MBTAvSEPTA (640x341)

The MBTA Commuter Rail’s Cost Structure Is Off the Rails

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Read coverage of this report in The Boston Globe and the Boston Herald.

Pioneer Institute’s ongoing analysis of the MBTA’s operations, finances, and performance aims to inform the public debate about the true problems plaguing the T and the most effective ways to improve the commuter experience for Massachusetts’ 1.2 million public transit system riders. Calls for more state funding ignore the system’s serious governance issues, including its misguided focus on expansion projects at the expense of its maintenance backlog.

In recent weeks and months, we published reports using Federal Transit Data to compare the MBTA to other, similar systems across the US. Our last report on the T’s level of capital funding showed that the MBTA has not been cash starved relative to its national peers, contrary to popular belief. We have also learned that the MBTA has added more commuter rail miles than any other commuter rail system operating in the nation since 1991, and that the T received the most capital funding of any of the nation’s 10 largest transit agencies in terms of passenger miles traveled and vehicle revenue hours.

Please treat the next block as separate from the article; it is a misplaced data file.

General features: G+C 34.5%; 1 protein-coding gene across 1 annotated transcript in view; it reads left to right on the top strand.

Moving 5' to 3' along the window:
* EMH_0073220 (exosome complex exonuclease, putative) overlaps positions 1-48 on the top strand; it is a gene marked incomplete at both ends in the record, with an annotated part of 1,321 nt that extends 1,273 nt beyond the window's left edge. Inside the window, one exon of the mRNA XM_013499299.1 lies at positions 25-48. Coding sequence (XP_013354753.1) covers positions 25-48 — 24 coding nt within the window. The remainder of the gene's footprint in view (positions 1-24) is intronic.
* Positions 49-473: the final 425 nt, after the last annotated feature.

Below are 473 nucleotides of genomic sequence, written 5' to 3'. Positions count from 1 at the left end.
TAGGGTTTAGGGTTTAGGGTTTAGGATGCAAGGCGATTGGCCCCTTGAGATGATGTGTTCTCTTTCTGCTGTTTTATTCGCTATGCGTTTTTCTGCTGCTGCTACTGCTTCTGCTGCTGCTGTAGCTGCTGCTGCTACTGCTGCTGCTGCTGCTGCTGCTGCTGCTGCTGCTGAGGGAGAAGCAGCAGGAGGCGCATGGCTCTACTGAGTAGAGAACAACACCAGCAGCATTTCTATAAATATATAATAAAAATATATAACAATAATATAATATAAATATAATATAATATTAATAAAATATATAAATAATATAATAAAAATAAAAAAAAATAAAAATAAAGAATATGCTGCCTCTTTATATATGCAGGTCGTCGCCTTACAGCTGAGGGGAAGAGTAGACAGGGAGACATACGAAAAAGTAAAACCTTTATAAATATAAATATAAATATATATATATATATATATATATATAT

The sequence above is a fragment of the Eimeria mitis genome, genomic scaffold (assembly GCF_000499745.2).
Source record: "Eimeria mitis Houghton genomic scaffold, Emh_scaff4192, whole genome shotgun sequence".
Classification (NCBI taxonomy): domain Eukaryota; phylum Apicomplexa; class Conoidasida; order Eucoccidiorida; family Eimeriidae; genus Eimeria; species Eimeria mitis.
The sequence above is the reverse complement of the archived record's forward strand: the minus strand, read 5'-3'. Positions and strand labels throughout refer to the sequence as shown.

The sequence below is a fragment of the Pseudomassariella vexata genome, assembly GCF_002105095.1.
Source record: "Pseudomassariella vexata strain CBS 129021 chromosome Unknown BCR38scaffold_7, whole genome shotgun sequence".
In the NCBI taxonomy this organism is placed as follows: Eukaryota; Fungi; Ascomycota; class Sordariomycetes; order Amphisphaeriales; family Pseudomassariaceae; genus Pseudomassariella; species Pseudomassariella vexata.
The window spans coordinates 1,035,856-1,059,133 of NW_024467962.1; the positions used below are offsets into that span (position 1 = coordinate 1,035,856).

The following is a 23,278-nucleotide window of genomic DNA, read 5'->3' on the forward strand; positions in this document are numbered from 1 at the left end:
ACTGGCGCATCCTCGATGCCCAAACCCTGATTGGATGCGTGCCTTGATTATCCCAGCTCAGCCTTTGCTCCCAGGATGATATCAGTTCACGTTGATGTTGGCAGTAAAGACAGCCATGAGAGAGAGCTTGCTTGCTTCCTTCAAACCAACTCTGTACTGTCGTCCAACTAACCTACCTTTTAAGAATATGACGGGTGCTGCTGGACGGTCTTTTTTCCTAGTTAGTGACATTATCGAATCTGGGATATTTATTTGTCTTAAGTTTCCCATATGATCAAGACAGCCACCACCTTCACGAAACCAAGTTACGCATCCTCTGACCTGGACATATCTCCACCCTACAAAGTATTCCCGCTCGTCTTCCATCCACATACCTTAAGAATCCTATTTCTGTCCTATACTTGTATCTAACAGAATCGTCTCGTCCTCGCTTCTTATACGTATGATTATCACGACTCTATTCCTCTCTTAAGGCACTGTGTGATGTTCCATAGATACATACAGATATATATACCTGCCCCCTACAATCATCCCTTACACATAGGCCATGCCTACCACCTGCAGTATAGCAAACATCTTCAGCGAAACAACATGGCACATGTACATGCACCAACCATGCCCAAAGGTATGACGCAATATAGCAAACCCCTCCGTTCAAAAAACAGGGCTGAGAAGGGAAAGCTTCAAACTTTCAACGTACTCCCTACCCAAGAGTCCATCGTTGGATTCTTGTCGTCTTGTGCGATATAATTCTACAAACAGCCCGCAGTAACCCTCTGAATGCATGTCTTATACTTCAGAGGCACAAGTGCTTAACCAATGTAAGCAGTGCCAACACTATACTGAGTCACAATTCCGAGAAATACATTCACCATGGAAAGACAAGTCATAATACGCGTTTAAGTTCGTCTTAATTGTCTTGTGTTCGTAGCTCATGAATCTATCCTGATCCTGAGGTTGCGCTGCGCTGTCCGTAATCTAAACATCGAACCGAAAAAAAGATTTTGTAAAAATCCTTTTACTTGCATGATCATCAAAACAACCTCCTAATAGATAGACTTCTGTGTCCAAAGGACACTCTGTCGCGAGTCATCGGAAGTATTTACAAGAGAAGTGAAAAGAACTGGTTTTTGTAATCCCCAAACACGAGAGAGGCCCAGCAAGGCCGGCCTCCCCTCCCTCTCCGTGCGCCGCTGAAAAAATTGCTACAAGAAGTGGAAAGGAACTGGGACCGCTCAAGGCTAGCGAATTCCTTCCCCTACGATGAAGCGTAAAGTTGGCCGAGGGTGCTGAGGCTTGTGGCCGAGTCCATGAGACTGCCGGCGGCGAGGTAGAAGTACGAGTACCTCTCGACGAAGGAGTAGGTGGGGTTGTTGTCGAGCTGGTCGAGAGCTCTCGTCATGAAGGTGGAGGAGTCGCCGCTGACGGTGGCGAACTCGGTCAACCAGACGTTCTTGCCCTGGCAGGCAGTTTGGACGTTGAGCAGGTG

Our newest report, The MBTA Commuter Rail’s Cost Structure is Off the Rails, compares the MBTA commuter rail to our most similar peer commuter rail system (SEPTA – the Southeastern Pennsylvania Transportation Authority), and calls into question the often-cited notion that the commuter rail’s underperformance is the result of inadequate funding and outdated transit vehicle inventory. It finds that overall commuter rail operating expenses are high relative to SEPTA; T costs have risen far faster than SEPTA’s; NTD data suggest that the MBTA commuter rail system has dramatically increased its expenditures on vehicle and non-vehicle maintenance over the period studied; and significantly increased expenses in operations and maintenance since 2008 have not led to improvements in vehicle performance. 

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